Somewhere, Brevard Hand is smiling.
The late federal judge in the Southern District of Alabama gained notoriety three decades ago for ordering the removal of 44 social studies and history textbooks used in his state on the grounds that they promoted a religion of Secular Humanism and as such were in violation of the Establishment Clause. His decision was unanimously reversed by the 11th Circuit Court of Appeals, which said that instead of promoting such a religion, the “message conveyed by these textbooks with regard to theistic religion is one of neutrality: the textbooks neither endorse theistic religion as a system of belief, nor discredit it.”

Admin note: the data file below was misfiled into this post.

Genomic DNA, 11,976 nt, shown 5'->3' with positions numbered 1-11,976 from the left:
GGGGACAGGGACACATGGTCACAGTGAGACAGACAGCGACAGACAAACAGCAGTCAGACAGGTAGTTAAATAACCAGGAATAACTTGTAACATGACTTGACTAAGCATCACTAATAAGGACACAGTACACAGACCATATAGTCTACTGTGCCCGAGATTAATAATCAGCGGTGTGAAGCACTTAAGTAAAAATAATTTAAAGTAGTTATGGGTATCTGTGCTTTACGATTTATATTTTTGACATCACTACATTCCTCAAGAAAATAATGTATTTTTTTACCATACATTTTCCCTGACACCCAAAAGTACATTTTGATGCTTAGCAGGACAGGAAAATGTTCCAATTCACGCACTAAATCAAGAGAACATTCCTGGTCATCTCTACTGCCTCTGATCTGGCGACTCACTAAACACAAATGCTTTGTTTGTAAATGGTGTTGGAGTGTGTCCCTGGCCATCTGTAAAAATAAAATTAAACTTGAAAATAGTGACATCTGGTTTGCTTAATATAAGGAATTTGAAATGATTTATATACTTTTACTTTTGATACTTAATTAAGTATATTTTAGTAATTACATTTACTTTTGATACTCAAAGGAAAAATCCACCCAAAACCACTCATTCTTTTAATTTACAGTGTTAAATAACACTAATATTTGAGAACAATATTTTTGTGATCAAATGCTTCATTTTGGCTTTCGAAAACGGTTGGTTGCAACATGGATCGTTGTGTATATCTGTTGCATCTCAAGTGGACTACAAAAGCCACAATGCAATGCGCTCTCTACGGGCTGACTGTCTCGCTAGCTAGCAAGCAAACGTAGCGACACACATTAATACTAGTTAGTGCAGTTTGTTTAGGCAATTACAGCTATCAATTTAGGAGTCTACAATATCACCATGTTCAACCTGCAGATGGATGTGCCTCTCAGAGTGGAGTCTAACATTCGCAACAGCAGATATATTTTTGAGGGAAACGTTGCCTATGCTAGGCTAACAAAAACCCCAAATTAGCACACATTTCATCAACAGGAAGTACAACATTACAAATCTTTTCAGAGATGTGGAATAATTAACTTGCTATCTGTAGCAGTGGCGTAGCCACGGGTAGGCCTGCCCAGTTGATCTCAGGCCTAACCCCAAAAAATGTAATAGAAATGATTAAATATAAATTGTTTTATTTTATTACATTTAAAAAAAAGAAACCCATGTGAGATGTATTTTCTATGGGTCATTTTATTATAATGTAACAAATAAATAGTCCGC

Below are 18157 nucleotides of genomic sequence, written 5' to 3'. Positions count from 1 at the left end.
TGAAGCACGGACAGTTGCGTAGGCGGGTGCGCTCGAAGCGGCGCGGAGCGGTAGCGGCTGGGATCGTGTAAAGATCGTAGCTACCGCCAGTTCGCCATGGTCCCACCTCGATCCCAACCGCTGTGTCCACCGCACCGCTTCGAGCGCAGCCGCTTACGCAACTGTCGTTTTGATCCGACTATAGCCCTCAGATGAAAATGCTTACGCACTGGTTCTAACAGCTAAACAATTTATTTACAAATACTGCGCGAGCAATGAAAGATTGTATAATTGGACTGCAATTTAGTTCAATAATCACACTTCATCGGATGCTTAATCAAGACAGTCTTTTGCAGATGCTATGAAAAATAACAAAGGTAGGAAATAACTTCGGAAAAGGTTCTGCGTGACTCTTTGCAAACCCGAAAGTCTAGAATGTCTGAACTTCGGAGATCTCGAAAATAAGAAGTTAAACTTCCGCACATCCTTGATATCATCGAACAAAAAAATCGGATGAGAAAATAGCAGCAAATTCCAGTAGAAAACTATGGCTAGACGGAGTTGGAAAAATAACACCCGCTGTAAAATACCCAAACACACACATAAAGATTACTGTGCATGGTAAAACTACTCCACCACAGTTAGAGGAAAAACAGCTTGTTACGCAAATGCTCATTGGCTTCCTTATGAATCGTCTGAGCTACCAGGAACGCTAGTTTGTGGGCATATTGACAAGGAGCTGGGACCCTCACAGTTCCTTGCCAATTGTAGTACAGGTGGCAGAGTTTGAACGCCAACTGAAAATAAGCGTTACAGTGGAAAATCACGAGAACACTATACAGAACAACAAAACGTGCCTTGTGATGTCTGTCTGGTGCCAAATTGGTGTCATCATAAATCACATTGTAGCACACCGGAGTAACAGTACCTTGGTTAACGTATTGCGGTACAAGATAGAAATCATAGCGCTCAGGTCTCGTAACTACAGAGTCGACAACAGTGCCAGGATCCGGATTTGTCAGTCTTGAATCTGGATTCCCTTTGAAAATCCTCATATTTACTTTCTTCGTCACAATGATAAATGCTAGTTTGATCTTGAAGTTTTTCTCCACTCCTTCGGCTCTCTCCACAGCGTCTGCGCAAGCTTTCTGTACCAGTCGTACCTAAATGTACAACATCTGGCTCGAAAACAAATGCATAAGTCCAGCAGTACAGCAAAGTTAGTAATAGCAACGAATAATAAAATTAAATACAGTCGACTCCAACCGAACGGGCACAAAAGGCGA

Now comes the Army, approving Humanism as a religious preference for its personnel. So Hand is vindicated, right?
The Humanists approved for dog tags, gravemarkers, and (eventually, one presumes) military chaplains are personnel who see themselves as bearing an identity of non-theist belief, and want to be recognized as such in the collective. That is their right under the First Amendment’s guarantee of free exercise of religion, which is what entitles anyone in the military to religious services, be they Christian or Jewish, Muslim or Bahai, Hindu or Buddhist, Sikh or Wiccan.
By contrast, the Secular Humanism counted as religion by Judge Hand is merely the position of government neutrality asserted by the 11th Circuit, relying on Supreme Court decisions. To be sure, the judge, who was no country bumpkin, took the position that such neutrality couldn’t really exist. The United States was founded on the principle that it can.